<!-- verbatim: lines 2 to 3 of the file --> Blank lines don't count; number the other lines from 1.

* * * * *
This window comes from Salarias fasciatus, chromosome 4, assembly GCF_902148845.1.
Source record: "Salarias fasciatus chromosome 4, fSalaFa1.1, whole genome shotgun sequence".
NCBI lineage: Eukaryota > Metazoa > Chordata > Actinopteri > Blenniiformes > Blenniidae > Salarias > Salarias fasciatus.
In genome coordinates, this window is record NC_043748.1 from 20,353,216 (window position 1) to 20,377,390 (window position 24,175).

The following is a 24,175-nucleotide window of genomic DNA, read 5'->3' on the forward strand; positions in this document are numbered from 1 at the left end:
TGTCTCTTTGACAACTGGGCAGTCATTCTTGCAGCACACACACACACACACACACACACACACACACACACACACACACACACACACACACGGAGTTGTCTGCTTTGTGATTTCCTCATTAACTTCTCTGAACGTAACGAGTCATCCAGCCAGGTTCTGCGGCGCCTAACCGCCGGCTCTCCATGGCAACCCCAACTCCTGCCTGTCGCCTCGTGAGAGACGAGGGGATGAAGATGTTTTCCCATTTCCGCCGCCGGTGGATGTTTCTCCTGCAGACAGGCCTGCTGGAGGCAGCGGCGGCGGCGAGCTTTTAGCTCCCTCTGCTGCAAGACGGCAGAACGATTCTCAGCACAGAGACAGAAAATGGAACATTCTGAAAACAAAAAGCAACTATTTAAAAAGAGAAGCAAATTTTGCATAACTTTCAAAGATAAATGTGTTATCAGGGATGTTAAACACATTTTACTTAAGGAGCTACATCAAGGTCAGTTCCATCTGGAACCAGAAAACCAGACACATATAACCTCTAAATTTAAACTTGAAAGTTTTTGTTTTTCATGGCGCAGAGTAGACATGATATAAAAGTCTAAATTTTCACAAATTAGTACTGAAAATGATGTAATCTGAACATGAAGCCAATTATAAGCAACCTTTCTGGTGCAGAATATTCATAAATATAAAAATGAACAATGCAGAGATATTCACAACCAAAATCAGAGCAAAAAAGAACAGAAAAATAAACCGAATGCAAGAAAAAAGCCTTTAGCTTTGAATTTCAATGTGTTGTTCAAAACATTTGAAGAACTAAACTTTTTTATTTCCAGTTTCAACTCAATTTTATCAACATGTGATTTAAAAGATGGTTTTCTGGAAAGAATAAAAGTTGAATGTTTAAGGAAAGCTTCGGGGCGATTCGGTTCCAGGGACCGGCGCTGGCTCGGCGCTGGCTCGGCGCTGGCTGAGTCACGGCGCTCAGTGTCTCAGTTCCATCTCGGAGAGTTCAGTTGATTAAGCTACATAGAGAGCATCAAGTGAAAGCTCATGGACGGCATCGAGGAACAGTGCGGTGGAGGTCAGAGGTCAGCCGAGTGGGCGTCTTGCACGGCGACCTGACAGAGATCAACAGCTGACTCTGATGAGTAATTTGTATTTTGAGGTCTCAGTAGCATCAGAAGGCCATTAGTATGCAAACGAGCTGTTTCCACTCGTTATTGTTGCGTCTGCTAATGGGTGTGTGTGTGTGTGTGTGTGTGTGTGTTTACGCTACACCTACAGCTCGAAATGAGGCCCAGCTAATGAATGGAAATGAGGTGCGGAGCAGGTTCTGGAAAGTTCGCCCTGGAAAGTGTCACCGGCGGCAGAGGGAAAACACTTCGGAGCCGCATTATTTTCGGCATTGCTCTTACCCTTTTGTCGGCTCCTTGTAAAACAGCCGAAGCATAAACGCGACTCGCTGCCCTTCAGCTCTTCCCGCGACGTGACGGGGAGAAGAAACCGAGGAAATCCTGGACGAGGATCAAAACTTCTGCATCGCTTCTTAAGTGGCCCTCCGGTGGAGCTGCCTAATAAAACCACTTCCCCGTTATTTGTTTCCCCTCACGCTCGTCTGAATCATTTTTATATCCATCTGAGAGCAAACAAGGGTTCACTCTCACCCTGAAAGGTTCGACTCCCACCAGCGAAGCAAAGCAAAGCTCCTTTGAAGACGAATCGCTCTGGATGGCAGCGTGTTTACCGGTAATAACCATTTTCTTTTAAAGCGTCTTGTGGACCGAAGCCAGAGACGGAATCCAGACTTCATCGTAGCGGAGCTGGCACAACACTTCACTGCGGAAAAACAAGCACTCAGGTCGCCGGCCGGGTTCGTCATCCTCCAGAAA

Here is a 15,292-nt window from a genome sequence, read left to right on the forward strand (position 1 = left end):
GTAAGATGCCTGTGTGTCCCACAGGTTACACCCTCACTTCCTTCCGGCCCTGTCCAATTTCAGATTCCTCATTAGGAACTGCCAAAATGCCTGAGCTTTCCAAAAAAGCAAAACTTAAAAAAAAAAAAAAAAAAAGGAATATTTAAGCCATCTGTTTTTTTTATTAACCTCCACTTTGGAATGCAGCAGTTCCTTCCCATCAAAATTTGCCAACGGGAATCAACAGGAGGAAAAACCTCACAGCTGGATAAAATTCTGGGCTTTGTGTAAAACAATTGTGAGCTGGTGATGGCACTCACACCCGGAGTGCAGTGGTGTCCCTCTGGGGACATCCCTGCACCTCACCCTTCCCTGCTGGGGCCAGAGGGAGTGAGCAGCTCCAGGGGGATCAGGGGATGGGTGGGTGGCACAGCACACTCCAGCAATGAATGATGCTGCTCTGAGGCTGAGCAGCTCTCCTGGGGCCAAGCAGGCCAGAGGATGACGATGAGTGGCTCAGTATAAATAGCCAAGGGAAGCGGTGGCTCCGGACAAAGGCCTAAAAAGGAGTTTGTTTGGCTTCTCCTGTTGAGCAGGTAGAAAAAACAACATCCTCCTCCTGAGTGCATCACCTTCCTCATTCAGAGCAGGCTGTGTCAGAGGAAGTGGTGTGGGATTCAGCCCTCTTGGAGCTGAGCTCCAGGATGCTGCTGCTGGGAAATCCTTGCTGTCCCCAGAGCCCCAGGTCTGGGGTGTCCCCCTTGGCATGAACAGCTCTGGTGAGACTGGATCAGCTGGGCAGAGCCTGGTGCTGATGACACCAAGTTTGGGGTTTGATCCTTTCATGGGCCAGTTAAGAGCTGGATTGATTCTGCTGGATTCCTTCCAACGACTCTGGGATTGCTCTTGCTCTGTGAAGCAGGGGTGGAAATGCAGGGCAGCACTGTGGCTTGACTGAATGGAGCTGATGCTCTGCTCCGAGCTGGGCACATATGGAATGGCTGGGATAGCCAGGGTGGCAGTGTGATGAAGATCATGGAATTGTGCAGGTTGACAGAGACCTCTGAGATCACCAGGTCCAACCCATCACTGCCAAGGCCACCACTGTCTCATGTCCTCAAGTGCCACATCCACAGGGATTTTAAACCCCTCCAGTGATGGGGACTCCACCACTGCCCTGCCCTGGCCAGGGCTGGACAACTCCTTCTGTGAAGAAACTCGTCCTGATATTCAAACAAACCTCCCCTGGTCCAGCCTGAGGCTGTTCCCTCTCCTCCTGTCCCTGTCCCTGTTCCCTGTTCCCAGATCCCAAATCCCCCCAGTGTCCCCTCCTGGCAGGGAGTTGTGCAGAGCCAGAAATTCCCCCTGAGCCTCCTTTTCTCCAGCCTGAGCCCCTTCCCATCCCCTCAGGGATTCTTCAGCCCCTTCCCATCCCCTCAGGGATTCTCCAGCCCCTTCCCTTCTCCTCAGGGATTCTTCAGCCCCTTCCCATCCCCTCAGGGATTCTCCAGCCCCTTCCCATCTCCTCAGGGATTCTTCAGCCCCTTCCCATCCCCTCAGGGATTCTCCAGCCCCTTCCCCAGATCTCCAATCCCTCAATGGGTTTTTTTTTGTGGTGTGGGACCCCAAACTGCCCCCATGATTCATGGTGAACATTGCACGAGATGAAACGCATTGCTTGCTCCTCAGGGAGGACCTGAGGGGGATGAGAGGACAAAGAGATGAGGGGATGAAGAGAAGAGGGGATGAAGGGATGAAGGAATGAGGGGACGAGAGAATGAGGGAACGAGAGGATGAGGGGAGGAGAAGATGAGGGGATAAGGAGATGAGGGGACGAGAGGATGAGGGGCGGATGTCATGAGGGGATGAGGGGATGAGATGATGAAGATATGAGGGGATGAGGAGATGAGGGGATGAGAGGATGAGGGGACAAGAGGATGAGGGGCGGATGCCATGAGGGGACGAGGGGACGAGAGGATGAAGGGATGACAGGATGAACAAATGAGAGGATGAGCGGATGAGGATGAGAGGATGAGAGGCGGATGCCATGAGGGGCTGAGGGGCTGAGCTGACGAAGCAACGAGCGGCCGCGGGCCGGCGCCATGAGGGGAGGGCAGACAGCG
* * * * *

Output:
Source record: "Salarias fasciatus chromosome 4, fSalaFa1.1, whole genome shotgun sequence".
NCBI lineage: Eukaryota > Metazoa > Chordata > Actinopteri > Blenniiformes > Blenniidae > Salarias > Salarias fasciatus.